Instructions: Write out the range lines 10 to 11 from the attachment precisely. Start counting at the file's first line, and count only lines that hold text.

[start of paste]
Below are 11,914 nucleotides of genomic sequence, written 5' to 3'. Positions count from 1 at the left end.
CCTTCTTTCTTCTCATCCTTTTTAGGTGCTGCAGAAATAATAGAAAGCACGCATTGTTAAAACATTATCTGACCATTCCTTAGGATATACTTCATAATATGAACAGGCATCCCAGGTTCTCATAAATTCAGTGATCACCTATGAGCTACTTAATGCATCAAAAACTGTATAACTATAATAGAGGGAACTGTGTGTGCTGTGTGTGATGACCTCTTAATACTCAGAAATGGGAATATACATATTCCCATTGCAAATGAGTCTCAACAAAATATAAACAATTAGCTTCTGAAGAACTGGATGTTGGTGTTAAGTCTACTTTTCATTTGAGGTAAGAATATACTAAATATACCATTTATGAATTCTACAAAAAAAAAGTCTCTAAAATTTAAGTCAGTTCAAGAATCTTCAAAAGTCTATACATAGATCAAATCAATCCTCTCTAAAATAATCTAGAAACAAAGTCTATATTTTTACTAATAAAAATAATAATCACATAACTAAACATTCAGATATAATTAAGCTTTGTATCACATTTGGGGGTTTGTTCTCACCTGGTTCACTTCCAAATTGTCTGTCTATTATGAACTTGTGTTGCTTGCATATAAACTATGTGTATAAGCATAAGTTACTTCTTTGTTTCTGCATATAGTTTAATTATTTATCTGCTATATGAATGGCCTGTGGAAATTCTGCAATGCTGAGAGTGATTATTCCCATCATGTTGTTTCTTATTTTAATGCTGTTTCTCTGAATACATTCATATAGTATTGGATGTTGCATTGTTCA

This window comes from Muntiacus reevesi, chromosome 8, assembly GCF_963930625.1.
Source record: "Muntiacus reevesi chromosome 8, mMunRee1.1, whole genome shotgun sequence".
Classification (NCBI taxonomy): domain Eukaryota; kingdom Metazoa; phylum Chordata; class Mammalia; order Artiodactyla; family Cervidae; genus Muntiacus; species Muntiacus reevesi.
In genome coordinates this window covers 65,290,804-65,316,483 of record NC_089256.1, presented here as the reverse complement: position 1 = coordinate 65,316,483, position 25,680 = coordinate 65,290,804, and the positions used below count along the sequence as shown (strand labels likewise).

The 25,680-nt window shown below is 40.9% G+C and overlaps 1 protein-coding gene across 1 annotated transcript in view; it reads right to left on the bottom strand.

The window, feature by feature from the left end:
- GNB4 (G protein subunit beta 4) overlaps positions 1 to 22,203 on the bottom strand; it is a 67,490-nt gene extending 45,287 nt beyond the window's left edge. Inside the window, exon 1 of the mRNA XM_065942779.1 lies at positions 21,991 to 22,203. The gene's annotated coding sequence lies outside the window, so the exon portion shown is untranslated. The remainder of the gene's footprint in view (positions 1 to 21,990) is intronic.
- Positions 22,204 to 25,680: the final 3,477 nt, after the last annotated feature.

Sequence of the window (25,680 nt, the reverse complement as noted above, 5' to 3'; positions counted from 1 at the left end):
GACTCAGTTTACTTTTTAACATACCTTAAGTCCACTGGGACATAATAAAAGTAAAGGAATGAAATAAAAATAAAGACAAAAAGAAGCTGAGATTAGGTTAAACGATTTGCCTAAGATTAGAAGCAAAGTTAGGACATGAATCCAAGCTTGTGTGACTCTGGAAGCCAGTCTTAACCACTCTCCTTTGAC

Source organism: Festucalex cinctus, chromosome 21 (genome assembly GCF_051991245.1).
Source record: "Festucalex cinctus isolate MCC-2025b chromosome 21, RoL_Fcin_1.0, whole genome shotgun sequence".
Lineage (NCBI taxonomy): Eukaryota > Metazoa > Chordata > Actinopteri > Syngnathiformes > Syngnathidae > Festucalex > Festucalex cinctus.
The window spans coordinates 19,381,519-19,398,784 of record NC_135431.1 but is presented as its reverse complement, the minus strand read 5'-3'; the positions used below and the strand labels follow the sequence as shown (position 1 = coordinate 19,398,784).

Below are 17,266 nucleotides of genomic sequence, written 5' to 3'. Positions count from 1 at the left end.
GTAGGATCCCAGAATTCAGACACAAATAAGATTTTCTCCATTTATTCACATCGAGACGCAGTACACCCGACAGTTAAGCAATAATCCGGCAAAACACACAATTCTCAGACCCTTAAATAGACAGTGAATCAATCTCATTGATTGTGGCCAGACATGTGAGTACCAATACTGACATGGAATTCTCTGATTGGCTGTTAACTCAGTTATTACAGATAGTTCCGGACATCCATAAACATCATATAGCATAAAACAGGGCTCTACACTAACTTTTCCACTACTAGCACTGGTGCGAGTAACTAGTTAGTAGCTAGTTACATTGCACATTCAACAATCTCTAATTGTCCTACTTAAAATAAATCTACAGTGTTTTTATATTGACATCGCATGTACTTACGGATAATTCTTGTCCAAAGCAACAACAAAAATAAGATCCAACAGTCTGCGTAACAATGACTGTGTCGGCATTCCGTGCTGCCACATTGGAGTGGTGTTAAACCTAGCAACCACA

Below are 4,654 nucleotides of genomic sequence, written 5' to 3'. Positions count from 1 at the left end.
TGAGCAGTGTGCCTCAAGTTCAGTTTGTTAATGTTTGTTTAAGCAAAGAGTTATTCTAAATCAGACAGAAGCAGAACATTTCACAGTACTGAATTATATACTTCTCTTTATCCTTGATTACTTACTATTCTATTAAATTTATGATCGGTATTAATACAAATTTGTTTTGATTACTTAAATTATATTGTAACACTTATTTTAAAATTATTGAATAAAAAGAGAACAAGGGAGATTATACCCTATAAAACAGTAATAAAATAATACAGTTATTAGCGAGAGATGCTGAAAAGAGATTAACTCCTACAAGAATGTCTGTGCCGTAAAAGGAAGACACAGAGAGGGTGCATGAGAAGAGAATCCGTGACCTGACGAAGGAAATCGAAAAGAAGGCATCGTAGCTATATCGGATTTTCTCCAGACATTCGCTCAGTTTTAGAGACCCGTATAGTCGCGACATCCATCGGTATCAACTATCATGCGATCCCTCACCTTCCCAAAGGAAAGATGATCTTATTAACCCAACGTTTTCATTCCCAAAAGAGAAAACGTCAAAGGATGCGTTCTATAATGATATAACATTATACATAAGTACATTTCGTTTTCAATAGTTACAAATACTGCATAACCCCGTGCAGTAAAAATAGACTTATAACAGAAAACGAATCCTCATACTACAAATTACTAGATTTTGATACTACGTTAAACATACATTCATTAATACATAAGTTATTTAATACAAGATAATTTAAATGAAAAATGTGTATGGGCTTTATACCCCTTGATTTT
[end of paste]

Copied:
- Positions 22,204 to 25,680: the final 3,477 nt, after the last annotated feature.

Sequence of the window (25,680 nt, the reverse complement as noted above, 5' to 3'; positions counted from 1 at the left end):